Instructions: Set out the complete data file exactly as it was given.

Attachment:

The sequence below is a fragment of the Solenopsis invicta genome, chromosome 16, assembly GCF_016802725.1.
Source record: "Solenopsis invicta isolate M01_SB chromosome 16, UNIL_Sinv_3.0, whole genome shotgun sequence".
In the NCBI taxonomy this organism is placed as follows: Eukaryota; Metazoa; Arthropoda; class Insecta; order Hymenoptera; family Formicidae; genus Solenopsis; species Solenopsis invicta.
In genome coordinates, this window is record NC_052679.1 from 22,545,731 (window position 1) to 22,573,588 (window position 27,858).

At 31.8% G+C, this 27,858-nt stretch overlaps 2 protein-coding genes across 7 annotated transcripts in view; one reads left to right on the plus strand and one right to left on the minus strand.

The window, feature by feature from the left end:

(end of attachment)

The sequence below is a fragment of the Solenopsis invicta genome, chromosome 16, assembly GCF_016802725.1.
Source record: "Solenopsis invicta isolate M01_SB chromosome 16, UNIL_Sinv_3.0, whole genome shotgun sequence".
In the NCBI taxonomy this organism is placed as follows: Eukaryota; Metazoa; Arthropoda; class Insecta; order Hymenoptera; family Formicidae; genus Solenopsis; species Solenopsis invicta.
In genome coordinates, this window is record NC_052679.1 from 22,545,731 (window position 1) to 22,573,588 (window position 27,858).

At 31.8% G+C, this 27,858-nt stretch overlaps 2 protein-coding genes across 7 annotated transcripts in view; one reads left to right on the plus strand and one right to left on the minus strand.

The window, feature by feature from the left end: